I created this video to help spread awareness for Gastroparesis, Colonic Inertia, and other Invisible Illnesses while also attempting to spread a message of hope to all who watch. Thank you for taking the time to watch the video.
(Below the video, I attached the written blog.)
Hi, my name is Trisha. I hate seeing and hearing myself on video, but after hearing of yet another death in our Gastroparesis Support Group I had to speak out. She was young vibrant and only 24 years old, searching for help and answers. I can’t sit back in silence and continue to watch person after person fade away. So today, I’m mustering up the courage to step out of my comfort zone and speak up for all of my friends & family, especially those that are living or know someone that is living with an invisible illness.
Having an invisible illness has impacted my life drastically. Thankfully, God has sent blessings along to help make the journey survivable.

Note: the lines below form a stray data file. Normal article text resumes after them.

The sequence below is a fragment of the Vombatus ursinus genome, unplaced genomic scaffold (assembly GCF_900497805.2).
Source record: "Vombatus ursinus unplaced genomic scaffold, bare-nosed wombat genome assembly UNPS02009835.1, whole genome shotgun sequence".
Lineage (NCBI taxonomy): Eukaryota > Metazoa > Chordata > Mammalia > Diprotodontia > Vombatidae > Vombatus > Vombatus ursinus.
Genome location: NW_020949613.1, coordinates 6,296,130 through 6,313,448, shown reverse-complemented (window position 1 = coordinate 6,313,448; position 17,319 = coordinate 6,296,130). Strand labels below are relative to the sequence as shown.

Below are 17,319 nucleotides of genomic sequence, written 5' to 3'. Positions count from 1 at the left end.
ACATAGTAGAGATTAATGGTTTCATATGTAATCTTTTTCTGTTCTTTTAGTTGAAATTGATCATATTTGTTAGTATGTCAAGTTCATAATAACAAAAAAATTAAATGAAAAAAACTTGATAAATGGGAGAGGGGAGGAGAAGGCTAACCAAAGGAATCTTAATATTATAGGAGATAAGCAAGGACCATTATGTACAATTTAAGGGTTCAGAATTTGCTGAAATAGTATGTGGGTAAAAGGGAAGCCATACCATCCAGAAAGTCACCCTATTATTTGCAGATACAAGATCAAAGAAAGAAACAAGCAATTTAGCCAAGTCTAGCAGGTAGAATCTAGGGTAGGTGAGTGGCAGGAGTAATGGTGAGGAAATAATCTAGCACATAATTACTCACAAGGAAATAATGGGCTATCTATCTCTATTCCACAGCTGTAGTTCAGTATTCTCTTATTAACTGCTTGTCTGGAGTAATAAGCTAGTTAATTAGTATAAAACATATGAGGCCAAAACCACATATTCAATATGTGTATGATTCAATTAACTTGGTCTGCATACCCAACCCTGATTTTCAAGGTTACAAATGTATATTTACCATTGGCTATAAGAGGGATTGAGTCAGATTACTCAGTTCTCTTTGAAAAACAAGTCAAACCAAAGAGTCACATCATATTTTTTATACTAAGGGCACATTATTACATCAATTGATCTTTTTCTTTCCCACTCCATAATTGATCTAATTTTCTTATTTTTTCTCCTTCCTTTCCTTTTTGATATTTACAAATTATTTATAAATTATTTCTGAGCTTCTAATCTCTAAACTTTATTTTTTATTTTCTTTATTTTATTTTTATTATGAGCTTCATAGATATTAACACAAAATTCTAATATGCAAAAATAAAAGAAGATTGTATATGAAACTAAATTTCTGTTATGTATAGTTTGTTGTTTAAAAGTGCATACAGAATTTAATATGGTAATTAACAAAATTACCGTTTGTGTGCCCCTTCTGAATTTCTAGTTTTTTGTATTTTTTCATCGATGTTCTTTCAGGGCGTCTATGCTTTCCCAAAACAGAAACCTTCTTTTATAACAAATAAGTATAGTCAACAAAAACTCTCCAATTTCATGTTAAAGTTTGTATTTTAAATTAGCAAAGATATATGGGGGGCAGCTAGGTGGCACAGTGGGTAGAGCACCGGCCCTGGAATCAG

Seeing me, you most likely do not realize that I am fighting invisible illnesses daily, mostly of which relate to a broken malfunctioning digestive system. The main 2 culprits are Gastroparesis and Colonic Inertia, which basically means my stomach and colon (large intestine) do not function. I am unable to eat normally, because food would just sit and rot in my stomach creating nausea, pain, bloating, and sometimes vomiting. Therefore, I have to depend on my GJ feeding tube for nutrition. I have a pump, that when connected pumps liquid formula directly to my small intestine, bypassing my stomach. This worked well for about a year and then I began having issues with tolerating the formula. As a result, I completed a Sitz Marker study which showed that my large intestine (colon) is not functioning. This very well could be the reason that I have been having problems with receiving my formula feeds. Currently, I’m successfully able to handle and function on about ½ can of formula a day at a rate of 30ml per hour. On “good” days I can supplement with a little bit of liquid or popsicles orally. That means that my TOTAL caloric intake is between 100 - 500 calories per day. As you can imagine, lack of energy and dehydration can be an additional burden on my already fatigued and often painful, nauseated body. Just consider the last time you had the flu or food poisoning and were unable to eat for a day or two. Now imagine living that way for years! That’s what many of my friends living with Gastroparesis and I have been enduring day after day.